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Wet May Sets Back Strawberry Season

Cambridge Strawberry Grower Says Fruit Is Ripening About A Week Later Than Normal

Child picking strawberries
Rick Bowmer/AP Photo

Strawberry season is off to a late start this year for Craig Carpenter and his family-run business, Gracie’s Berries, in Cambridge.

The juicy red fruit that has swarms of pickers out in the fields in June is ripening a week to 10 days later than normal in Dane County, precipitated by a record-setting wet May, cooler temperatures and little sunshine.

Typically, the season starts in early June and runs anywhere from three to five weeks. The farther north you go, the later the season starts, Carpenter said.

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For Carpenter and his family business, their season began June 8 and they are more than halfway through picking time.

Most strawberries grown in Wisconsin are Junebearing, said Carpenter, president of the Wisconsin Berry Growers Association. A couple other varietals will flower and produce fruit throughout the entire summer. At Gracie’s Berries, Carpenter grows galletta, flavorfest, cabot, cavendish and jewel strawberry varietals at his farm.

“It’s neat to go out in the field and eat the various strawberries,” he said. “You can actually taste the different flavor profiles in each one of the varietals.”

Jewel, an older varietal, is a favorite for making jams, Carpenter said.

Because of the weather this past year, Carpenter said this year’s crop yield will be down somewhat compared to when ideal conditions bring an inch of rain a week and plenty of sunshine. Wisconsin typically grows around 45,000 pounds of strawberries a year on up to 850 acres of land. The state ranks anywhere from fith to ninth nationally in terms of strawberry production, Carpenter said.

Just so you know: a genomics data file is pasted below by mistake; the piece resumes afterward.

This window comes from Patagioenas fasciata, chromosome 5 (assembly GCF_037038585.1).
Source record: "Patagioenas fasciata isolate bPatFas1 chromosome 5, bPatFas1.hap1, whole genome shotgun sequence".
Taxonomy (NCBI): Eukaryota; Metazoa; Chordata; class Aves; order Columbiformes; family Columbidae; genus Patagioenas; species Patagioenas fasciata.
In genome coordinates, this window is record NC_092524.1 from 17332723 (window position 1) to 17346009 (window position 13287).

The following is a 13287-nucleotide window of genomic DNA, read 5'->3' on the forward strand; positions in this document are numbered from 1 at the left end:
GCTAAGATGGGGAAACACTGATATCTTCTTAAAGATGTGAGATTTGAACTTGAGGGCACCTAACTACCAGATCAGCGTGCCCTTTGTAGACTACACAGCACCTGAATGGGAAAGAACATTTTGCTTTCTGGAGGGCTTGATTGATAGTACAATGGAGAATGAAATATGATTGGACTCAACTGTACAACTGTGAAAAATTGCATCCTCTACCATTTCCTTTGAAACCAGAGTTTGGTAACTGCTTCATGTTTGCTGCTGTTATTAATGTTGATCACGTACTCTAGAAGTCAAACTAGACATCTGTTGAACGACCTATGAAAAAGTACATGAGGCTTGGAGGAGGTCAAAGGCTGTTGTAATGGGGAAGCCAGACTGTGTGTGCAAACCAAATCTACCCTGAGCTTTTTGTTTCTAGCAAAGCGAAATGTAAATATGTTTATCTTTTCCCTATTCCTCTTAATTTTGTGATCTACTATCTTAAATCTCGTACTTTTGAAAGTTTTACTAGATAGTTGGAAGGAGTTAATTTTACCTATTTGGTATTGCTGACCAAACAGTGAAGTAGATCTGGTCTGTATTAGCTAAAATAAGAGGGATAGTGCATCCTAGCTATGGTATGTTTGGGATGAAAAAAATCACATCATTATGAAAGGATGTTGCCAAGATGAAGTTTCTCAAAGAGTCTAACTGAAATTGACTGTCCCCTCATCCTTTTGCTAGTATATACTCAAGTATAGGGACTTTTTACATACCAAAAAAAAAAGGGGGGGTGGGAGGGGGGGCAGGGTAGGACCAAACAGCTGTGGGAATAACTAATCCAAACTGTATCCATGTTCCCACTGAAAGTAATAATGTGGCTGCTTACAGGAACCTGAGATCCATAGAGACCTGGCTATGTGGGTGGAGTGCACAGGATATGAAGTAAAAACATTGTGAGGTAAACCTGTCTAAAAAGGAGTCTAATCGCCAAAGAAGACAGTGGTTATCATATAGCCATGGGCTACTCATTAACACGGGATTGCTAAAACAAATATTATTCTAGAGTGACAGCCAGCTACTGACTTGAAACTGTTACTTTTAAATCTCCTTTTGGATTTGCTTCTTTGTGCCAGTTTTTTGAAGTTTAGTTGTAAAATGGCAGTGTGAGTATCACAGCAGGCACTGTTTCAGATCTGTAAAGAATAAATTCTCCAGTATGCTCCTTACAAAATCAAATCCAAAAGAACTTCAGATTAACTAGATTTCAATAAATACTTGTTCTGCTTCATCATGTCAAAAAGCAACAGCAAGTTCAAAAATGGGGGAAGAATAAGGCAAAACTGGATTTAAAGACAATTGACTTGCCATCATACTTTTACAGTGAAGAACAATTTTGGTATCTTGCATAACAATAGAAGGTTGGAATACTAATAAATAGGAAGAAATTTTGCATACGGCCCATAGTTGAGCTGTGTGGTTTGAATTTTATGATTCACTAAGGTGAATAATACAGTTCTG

“(With) the cold weather and all the rain, the plants just aren’t as hardy or as healthy as what they would be under ideal conditions,” he said.

To take advantage of this year’s strawberry season, Craig advised visiting WiBerries.org, a new website with information about vegetable and berry yields across the state and a resource on where to find them.

Whether in rural or urban areas, you can expect to pay between $1.50 and $2.25 a pound, Craig said.

strawberry season, picking, bucket
Gerry Broome/AP Photo

Craig’s daughter, Grace Carpenter, offers some tips for picking berries:

You don’t need the stem: Grace Carpenter said a good method is to grab the stem and berry between your index finger and thumb, cradling the fruit in your palm. Then gently pull the fruit to snap it off the stem.

Color indicators: If you turn a strawberry over and notice it has a white underside, that means the sun hasn’t gotten to it and it’s not fully ripened yet. It’ll eventually get there, but it’s not ready to pick. On the flip side, strawberries that are dark red are probably overripe and have likely lost some of their sugar content.

Bigger isn’t always better: “Contrary to popular belief, the biggest strawberries are not the best,” Grace Carpenter said. “A lot of the smaller- to medium-sized berries are usually the most flavorful and sweetest.”

Don’t wash them right away: You want to wash strawberries right before you’re about to eat them, Grace Carpenter said. Doing so beforehand means those berries will absorb the water and become mushy. Water also has a tendency to dilute the sweetness of the berry, Craig Carpenter said.

If you’re hoping to grow your own strawberries, Craig Carpenter said they like sandy soil. Put some organic material in the soil before planting them in the spring, and cover the berries if there’s frost forecasted so they don’t freeze. Depending on how you care for them, strawberry plants will last three to five years.

“The most important thing is probably to keep them watered,” Craig Carpenter said.